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Human Values in the Age of Digital

How can design serve as mediator between technology and human values? A highly anticipated exhibition by Design Society will explore just that.

Human Values in the Age of Digital

In October, Design Society will open to the public in Shekou, Shenzhen, China with two inaugural exhibitions: ‘Minding the Digital’ in the Main Gallery, and ‘Values of Design’ in the V&A Gallery.

It’s the former that has particularly captured our interest, given the way in which technology has infiltrated our lives. ‘Minding the Digital’ is a large-scale, speculative exhibition that reflects – through design – on the unprecedented impact of digitalisation in China and beyond; specifically, it will explore how design can mediate between technology and core human values.

Through the works of over 50 established practitioners from around the world as well as digital talents from China, the exhibition aims to immerse the audience in various forms of ‘design wonders’ and experiences shaped by digital technologies.

The exhibition asserts that digitalisation can open up cross-disciplinary, technology-driven approaches to ideation, problem-solving and fabrication, all of which are revolutionalising the design industry. However, through human-centric design approaches, digitalisation can also enhance connections with ourselves, others, our heritage and communities. The audience will be guided to question and reflect upon these digital-led opportunities and challenges through three key sections in the exhibition: Digital Encounter, Digital Interactions and Digital Participation.

Digital Encounter will discuss the interplay between human and machine intelligence in design, raising questions on whether they will complement or contest in the digital era. Microstructures by Dutch designer Joris Laarman and digitally fabricated furniture by Chinese designer Zhang Zhoujie will show the importance of algorithms and digital fabrication tools in generating new forms which were previously unachievable. The biometric, robotically fabricated Research Pavilion 2013-2014 by Achim Menges and Jan Knippers of Stuttgart University will show how profound research and human interpretation of nature still play a crucial role in design.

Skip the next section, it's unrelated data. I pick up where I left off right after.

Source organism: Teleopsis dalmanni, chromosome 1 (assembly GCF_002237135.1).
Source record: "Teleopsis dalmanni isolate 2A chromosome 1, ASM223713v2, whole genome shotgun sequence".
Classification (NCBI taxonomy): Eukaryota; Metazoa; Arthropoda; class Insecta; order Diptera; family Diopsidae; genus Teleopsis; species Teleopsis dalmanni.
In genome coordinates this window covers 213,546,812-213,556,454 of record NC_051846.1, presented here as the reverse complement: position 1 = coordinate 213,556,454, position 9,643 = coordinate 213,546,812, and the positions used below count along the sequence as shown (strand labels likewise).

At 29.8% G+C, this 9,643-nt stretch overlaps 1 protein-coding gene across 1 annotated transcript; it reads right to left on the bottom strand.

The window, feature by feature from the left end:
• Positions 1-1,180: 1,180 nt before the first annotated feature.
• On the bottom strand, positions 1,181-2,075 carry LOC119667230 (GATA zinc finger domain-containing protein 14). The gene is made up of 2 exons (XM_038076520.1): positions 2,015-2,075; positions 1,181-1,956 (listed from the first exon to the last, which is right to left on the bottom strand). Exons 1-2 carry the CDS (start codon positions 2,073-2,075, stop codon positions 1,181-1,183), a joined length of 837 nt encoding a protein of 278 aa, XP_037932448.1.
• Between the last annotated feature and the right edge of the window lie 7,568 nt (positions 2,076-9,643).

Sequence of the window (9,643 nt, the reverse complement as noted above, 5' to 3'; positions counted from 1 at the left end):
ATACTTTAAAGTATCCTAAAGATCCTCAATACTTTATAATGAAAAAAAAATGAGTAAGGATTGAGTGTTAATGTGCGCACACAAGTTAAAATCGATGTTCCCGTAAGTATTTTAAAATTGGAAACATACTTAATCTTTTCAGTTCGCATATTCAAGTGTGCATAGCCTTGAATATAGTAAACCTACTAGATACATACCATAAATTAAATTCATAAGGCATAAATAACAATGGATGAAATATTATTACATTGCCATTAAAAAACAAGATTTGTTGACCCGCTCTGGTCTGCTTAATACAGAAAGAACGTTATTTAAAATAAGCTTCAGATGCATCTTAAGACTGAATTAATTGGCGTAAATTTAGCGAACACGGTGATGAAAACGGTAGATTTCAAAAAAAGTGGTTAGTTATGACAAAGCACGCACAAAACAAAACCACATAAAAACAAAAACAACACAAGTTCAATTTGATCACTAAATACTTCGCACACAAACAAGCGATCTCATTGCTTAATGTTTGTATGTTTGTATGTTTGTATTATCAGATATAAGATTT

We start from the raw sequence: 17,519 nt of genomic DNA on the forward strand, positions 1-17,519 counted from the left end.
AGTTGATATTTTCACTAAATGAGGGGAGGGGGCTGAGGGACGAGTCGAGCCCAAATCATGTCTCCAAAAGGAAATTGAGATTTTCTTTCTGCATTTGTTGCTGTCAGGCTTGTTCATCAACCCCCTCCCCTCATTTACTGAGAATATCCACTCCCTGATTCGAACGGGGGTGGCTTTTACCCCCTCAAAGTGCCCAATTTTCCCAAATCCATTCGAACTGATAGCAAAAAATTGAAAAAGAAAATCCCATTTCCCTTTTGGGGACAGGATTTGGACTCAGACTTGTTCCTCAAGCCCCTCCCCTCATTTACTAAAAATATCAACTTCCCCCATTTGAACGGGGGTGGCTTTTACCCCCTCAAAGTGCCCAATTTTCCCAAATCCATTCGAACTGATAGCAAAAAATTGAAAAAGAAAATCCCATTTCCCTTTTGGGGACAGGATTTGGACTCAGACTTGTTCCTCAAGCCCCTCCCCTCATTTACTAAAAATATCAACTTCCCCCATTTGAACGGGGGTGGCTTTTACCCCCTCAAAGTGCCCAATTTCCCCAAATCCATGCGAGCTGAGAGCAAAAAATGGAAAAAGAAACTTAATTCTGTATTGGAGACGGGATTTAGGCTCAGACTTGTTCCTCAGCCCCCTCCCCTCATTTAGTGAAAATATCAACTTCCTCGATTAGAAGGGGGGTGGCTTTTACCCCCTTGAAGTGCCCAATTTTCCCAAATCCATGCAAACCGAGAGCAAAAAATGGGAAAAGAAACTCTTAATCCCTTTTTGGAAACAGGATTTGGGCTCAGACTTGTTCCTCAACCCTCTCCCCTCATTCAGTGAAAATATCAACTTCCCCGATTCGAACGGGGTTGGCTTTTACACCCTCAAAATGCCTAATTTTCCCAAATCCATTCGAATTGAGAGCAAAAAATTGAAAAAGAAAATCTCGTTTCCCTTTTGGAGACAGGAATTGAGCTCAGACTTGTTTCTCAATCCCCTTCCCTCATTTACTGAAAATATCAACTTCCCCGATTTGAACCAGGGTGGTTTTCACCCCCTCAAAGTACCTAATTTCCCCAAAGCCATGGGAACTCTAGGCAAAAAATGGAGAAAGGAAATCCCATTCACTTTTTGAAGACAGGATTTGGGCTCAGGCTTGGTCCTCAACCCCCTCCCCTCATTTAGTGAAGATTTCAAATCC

Digital Interactions first illustrates the growing intimacy and empathy between us and design objects and interfaces, juxtaposed with alternative design practices that reinvigorate connections between us, the others and our history. Designs in this section include the reactive, human-like sphere ANIMA by Dutch artist Nick Verstand, which can intelligently interpret our body movements and portray its character by responding with audiovisual expressions; and the six-screen kungfu visualisation installation Reactor by Australian digital arts professor Jeffrey Shaw in collaboration with Hing Chao and Sarah Kenderdine.

The last section, Digital Participation invites the audience to experience the power of design as an innovative force in the industry and in our communities. It features Design Society’s original research led by Programme Director Zhao Rong and Senior Curator Carrie Chan (and supported by Tongji University and China Academy of Fine Arts), and illustrates how China’s design ecology is being shaped by the latest digital technologies and the *Internet Plus strategy.

*Internet Plus strategy was first mentioned by Premier Le Keqiang in a government work report in 2015. It’s a national strategy for inspiring new economic models, and transforming traditional industries.

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